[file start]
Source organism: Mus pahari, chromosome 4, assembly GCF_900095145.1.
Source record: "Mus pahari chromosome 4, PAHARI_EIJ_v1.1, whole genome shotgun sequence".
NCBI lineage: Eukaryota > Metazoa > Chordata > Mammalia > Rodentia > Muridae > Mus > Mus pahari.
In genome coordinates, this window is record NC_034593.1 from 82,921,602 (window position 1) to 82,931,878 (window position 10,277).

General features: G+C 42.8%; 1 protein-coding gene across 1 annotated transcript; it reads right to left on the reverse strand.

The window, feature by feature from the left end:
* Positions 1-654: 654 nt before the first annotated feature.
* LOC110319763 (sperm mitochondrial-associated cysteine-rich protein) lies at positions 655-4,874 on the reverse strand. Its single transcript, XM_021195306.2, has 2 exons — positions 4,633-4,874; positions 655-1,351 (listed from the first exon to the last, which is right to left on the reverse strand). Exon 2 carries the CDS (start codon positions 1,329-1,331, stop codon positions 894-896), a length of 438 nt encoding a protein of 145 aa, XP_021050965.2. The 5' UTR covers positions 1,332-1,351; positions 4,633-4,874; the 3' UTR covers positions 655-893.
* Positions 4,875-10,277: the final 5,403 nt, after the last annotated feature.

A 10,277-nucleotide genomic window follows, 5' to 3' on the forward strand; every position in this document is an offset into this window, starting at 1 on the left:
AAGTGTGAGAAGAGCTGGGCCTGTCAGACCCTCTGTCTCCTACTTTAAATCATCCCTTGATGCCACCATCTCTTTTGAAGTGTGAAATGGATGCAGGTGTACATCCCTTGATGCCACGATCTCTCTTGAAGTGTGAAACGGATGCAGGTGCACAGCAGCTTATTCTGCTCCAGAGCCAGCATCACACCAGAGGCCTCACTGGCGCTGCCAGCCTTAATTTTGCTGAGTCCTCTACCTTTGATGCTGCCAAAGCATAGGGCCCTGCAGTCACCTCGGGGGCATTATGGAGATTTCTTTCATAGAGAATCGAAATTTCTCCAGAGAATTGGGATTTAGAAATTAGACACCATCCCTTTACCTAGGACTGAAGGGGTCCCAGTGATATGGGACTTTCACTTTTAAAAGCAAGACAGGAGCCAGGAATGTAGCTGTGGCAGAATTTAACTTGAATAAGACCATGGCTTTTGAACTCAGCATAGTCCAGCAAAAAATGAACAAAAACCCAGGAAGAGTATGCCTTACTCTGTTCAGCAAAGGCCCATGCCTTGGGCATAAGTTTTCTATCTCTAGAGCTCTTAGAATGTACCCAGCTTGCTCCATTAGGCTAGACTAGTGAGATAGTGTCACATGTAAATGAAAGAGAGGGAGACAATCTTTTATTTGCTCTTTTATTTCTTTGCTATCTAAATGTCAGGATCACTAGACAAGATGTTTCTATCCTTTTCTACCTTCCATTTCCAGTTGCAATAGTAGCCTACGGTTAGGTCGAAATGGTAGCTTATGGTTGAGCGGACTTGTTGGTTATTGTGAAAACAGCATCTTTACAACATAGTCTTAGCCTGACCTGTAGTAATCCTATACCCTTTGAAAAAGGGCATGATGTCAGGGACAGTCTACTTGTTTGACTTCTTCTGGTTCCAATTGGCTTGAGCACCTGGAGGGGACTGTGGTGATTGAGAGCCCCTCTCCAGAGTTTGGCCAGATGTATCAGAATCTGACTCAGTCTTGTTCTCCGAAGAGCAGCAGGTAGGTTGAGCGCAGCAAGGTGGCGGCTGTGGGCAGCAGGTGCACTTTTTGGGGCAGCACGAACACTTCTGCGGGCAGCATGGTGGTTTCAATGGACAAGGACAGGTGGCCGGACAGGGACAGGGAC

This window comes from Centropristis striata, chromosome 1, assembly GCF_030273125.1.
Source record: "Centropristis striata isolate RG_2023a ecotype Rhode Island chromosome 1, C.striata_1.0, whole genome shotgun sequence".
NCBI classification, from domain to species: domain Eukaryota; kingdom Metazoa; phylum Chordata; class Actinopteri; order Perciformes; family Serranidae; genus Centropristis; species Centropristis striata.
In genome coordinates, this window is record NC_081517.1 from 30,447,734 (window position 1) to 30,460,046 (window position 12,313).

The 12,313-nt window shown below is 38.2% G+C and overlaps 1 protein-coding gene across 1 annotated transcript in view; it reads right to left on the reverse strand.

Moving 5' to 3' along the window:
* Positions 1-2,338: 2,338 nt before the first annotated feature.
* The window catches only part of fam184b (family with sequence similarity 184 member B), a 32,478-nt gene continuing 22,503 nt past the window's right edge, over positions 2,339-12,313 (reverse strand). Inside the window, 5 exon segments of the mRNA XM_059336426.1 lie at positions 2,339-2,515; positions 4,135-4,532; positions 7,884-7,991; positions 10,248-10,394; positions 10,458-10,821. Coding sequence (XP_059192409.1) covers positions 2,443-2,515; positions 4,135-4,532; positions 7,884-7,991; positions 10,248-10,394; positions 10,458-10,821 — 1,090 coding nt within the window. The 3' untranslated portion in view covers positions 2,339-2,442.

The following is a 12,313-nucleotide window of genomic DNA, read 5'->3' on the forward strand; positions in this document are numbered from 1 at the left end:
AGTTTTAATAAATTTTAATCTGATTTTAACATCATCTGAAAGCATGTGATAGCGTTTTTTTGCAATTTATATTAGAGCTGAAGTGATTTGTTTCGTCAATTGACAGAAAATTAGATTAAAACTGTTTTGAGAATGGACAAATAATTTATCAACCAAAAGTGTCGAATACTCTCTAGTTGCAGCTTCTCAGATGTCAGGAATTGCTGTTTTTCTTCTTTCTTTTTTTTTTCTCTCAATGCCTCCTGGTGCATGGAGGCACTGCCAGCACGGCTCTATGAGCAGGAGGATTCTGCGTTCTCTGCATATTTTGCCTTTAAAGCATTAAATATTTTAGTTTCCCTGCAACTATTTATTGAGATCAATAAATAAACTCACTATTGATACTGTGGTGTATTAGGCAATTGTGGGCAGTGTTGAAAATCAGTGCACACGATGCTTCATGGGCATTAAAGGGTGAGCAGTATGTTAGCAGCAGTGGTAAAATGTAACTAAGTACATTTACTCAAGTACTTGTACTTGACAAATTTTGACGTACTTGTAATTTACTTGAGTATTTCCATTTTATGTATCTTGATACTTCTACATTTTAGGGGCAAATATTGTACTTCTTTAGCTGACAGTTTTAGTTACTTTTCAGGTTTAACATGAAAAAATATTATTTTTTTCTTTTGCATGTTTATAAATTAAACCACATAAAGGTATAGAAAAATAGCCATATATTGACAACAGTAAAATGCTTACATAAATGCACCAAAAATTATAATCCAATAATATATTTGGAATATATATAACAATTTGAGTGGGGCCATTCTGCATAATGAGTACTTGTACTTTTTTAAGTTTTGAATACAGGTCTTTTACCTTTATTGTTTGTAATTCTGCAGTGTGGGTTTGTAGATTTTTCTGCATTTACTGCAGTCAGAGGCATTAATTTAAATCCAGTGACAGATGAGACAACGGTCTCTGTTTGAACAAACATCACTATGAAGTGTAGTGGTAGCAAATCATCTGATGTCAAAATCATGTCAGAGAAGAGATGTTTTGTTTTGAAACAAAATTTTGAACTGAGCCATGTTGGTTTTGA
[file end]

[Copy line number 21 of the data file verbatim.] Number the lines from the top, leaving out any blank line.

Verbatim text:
AGTTTTAATAAATTTTAATCTGATTTTAACATCATCTGAAAGCATGTGATAGCGTTTTTTTGCAATTTATATTAGAGCTGAAGTGATTTGTTTCGTCAATTGACAGAAAATTAGATTAAAACTGTTTTGAGAATGGACAAATAATTTATCAACCAAAAGTGTCGAATACTCTCTAGTTGCAGCTTCTCAGATGTCAGGAATTGCTGTTTTTCTTCTTTCTTTTTTTTTTCTCTCAATGCCTCCTGGTGCATGGAGGCACTGCCAGCACGGCTCTATGAGCAGGAGGATTCTGCGTTCTCTGCATATTTTGCCTTTAAAGCATTAAATATTTTAGTTTCCCTGCAACTATTTATTGAGATCAATAAATAAACTCACTATTGATACTGTGGTGTATTAGGCAATTGTGGGCAGTGTTGAAAATCAGTGCACACGATGCTTCATGGGCATTAAAGGGTGAGCAGTATGTTAGCAGCAGTGGTAAAATGTAACTAAGTACATTTACTCAAGTACTTGTACTTGACAAATTTTGACGTACTTGTAATTTACTTGAGTATTTCCATTTTATGTATCTTGATACTTCTACATTTTAGGGGCAAATATTGTACTTCTTTAGCTGACAGTTTTAGTTACTTTTCAGGTTTAACATGAAAAAATATTATTTTTTTCTTTTGCATGTTTATAAATTAAACCACATAAAGGTATAGAAAAATAGCCATATATTGACAACAGTAAAATGCTTACATAAATGCACCAAAAATTATAATCCAATAATATATTTGGAATATATATAACAATTTGAGTGGGGCCATTCTGCATAATGAGTACTTGTACTTTTTTAAGTTTTGAATACAGGTCTTTTACCTTTATTGTTTGTAATTCTGCAGTGTGGGTTTGTAGATTTTTCTGCATTTACTGCAGTCAGAGGCATTAATTTAAATCCAGTGACAGATGAGACAACGGTCTCTGTTTGAACAAACATCACTATGAAGTGTAGTGGTAGCAAATCATCTGATGTCAAAATCATGTCAGAGAAGAGATGTTTTGTTTTGAAACAAAATTTTGAACTGAGCCATGTTGGTTTTGA